Gut Microbiota: a rapidly moving field
As nutrigenomics leads the way in truly personalised nutrition, Sarah Power investigates whether the study of microbes in our gut could follow in its footsteps.
Certain foods affect each of us differently. As science and technology evolve, it is becoming easier to study the effects of both heredity and genetic makeup on diet, nutrition, and health.
The aim of personalised nutrition is to take this information and use it to tailor the dietary requirements of an individual to make them healthier and prevent long-term conditions such as diabetes and heart disease.
Commercial nutrigenetics companies are already offering this service and will analyse DNA samples, study gene variants, and offer personalised lifestyle advice. Scientists and researchers are also looking to take this a step further by studying the microbe population that lives in our intestine.
Gut microbiota refers to the tens of trillions of microorganisms that live in our intestine. It is comprised of more than 1,000 different species of bacteria and three million genes. These microbes help the body digest food, contribute to the production of vitamins B and K, and play an important part in our immune system. A balanced but diverse microbiota ensures good digestive function and our diet has a huge impact on this.
One third of our gut microbiota is common to everyone but the rest is unique to each person, and it is because of this that our gut microbes could be sampled, sequenced, and used as a tool in nutrition and diagnostics.
The Personalised Nutrition Project is run by researchers in Israel and is studying the effect certain food has on different people. For example, one person may experience a spike in blood glucose levels when they eat bread, but this may not happen to someone else. The project has discovered that the different microbiota in our gut has a huge impact on how we react to food.
The team found that by using their data and a computer algorithm they could predict how certain people would react to different meals. This means in the future it could be possible to study the gut microbiota of an individual and tailor their diet to meet their exact, personal needs.
The diet industry currently offers a blanket approach where everyone is told that the latest no-carb, no-sugar, and no-wheat diet will make them skinnier and healthier. But research by concepts such as The Personalised Nutrition Project is suggesting there is a better way.
Senior lecturer at the Rowett Institute of The University of Aberdeen Dr Alan Walker specialises in gut microbiology and his research focuses on the relationship between host diet and gut microbiota. He says: “One of the potential drawbacks of things like ‘low-carb’ diets is that these can also mean stripping things like fibre and resistant starches out of the diet, and these are the very substrates that many of our gut microbes require in order to grow and produce beneficial products for our health”.
Current trends in personal nutrition, such as apps and wearable technology, is a sign that the consumer has grown tired of these sweeping and ever-changing statements regarding what constitutes a healthy diet. If it is possible to test gut microbiota and tell someone exactly which food is making them feel unwell or causing them to put on weight, the service is likely to be in extremely high-demand.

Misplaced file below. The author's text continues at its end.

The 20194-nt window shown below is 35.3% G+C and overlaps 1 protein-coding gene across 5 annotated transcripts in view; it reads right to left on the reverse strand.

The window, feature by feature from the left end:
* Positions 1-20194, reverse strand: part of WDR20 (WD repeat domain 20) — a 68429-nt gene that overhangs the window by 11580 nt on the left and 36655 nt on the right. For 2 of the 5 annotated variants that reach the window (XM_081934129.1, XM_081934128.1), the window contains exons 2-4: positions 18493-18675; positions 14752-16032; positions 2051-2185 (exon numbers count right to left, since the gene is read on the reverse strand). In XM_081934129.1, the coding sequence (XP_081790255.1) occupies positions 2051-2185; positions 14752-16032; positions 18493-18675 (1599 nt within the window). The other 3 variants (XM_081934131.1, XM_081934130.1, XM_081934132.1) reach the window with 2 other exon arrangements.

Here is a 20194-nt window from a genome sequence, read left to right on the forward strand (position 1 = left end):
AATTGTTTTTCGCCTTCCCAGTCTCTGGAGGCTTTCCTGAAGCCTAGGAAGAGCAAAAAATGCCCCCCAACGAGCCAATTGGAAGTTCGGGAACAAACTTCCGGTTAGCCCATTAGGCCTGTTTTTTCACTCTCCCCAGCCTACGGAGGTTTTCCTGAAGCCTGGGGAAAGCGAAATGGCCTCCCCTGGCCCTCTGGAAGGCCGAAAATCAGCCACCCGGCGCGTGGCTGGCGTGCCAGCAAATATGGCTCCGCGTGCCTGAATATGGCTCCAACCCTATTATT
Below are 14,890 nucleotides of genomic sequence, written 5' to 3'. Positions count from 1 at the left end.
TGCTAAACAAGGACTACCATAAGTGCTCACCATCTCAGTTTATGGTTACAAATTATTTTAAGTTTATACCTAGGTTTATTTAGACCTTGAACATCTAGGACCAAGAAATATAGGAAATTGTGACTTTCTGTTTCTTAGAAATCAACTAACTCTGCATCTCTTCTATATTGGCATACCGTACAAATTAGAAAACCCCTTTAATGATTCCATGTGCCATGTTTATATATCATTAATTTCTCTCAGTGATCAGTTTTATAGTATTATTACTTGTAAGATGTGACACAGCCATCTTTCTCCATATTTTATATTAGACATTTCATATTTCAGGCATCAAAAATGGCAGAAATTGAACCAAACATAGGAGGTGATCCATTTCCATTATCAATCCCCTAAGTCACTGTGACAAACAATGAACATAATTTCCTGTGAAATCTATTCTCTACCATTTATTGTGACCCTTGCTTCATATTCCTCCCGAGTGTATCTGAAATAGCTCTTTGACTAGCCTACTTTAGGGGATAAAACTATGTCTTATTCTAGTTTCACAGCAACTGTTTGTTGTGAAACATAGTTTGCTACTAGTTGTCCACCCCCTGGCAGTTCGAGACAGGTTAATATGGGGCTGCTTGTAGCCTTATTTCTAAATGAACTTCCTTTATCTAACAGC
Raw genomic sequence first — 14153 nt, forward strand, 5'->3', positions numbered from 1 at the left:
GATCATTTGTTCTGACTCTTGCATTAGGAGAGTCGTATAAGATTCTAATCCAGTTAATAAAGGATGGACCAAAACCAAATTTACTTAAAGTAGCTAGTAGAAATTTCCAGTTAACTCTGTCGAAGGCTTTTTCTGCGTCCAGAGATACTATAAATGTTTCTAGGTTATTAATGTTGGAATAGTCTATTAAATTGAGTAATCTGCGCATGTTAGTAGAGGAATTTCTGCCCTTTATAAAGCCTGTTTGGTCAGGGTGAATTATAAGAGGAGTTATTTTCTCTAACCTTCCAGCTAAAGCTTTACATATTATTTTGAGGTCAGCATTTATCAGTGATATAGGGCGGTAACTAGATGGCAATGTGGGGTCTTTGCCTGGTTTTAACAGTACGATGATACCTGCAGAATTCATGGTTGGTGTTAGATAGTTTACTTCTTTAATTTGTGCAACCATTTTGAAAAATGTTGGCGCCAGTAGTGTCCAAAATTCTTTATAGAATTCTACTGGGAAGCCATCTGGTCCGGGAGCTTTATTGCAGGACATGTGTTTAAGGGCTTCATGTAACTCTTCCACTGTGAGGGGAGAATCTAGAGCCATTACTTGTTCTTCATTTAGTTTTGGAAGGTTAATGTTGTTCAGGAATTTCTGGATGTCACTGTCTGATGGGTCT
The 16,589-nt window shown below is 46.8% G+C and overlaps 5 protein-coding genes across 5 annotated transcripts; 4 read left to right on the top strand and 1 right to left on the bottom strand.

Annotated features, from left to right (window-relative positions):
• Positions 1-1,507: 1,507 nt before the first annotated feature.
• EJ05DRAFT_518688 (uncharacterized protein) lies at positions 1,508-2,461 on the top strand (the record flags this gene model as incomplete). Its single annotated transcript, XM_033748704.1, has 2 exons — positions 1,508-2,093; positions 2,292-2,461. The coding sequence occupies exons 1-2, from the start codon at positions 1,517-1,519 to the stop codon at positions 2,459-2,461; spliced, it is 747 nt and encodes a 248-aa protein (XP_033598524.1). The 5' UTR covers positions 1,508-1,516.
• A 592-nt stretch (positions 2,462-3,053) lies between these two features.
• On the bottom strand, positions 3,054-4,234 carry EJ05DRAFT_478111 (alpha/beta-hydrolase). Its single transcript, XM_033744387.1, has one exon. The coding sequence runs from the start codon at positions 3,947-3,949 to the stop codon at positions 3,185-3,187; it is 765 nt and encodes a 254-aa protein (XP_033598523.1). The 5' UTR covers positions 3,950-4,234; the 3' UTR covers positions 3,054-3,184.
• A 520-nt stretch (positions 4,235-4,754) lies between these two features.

It is also thought that as research into gut microbiota improves it may become possible to associate the presence of certain microbes with a particular disease. This would make the study of microbiota a powerful tool in the diagnosis and eventually prevention of long-term illnesses.
The future of personalised nutrition looks promising. With improvements in technology and scientific research, it will offer increasingly tailored dietary advice.
Today, it is already possible to have your gut microbiota privately tested and sequenced, however Walker does not believe there is enough information yet to make this kind of test useful in personal nutrition. He said: “At the moment, I would be more inclined to use them if I were curious about what microbes are present in my gut, rather than for diagnostic purposes".
There is still a great deal of testing and researching to be done and that is something that will require money and skilled scientists. Walker added: “We still have lots to learn about the microbiota and it is very difficult at the moment to ascribe the presence of a particular microbe with health or disease”.
Although private companies are offering to test the public’s gut microbiota, there is also a great deal of inconsistency among testing procedures. Walker said: “There is a lack of reproducibility between providers and little consensus as to which DNA sequencing protocol is best for achieving the most accurate gut microbiota.”
It may already be possible to have your gut microbes tested in the name of personal nutrition, but it looks as if it may be a while before this information is truly reliable and can be used to offer dietary and health guidance.
Despite this, Walker says: “The field of microbiota research is moving very rapidly”. It seems that further research, and improved profiling and sequencing is necessary, but for now the study of gut microbiota is a promising new solution that has the potential to revolutionise our preconceived notions of what is good and bad for us and allow our diets to be as unique as our gut microbes.